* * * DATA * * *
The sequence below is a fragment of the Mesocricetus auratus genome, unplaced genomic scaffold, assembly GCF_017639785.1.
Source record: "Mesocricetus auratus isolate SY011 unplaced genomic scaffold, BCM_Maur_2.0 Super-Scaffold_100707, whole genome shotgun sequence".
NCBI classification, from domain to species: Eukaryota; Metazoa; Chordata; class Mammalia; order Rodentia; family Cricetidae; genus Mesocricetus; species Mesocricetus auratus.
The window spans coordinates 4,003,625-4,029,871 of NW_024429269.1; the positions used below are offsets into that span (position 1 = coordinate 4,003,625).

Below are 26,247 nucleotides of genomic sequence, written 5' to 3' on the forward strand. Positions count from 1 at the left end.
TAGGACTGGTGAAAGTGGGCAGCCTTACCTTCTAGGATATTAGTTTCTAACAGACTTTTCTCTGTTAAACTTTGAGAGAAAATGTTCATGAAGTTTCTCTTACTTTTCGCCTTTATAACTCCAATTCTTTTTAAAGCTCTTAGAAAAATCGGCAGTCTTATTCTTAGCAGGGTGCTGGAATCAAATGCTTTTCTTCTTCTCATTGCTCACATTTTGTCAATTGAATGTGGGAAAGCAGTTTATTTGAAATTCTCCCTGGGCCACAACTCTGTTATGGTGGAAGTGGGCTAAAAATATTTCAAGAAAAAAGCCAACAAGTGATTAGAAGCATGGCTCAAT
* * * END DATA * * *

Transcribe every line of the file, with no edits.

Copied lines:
The sequence below is a fragment of the Mesocricetus auratus genome, unplaced genomic scaffold, assembly GCF_017639785.1.
Source record: "Mesocricetus auratus isolate SY011 unplaced genomic scaffold, BCM_Maur_2.0 Super-Scaffold_100707, whole genome shotgun sequence".
NCBI classification, from domain to species: Eukaryota; Metazoa; Chordata; class Mammalia; order Rodentia; family Cricetidae; genus Mesocricetus; species Mesocricetus auratus.
The window spans coordinates 4,003,625-4,029,871 of NW_024429269.1; the positions used below are offsets into that span (position 1 = coordinate 4,003,625).

Below are 26,247 nucleotides of genomic sequence, written 5' to 3' on the forward strand. Positions count from 1 at the left end.
TAGGACTGGTGAAAGTGGGCAGCCTTACCTTCTAGGATATTAGTTTCTAACAGACTTTTCTCTGTTAAACTTTGAGAGAAAATGTTCATGAAGTTTCTCTTACTTTTCGCCTTTATAACTCCAATTCTTTTTAAAGCTCTTAGAAAAATCGGCAGTCTTATTCTTAGCAGGGTGCTGGAATCAAATGCTTTTCTTCTTCTCATTGCTCACATTTTGTCAATTGAATGTGGGAAAGCAGTTTATTTGAAATTCTCCCTGGGCCACAACTCTGTTATGGTGGAAGTGGGCTAAAAATATTTCAAGAAAAAAGCCAACAAGTGATTAGAAGCATGGCTCAAT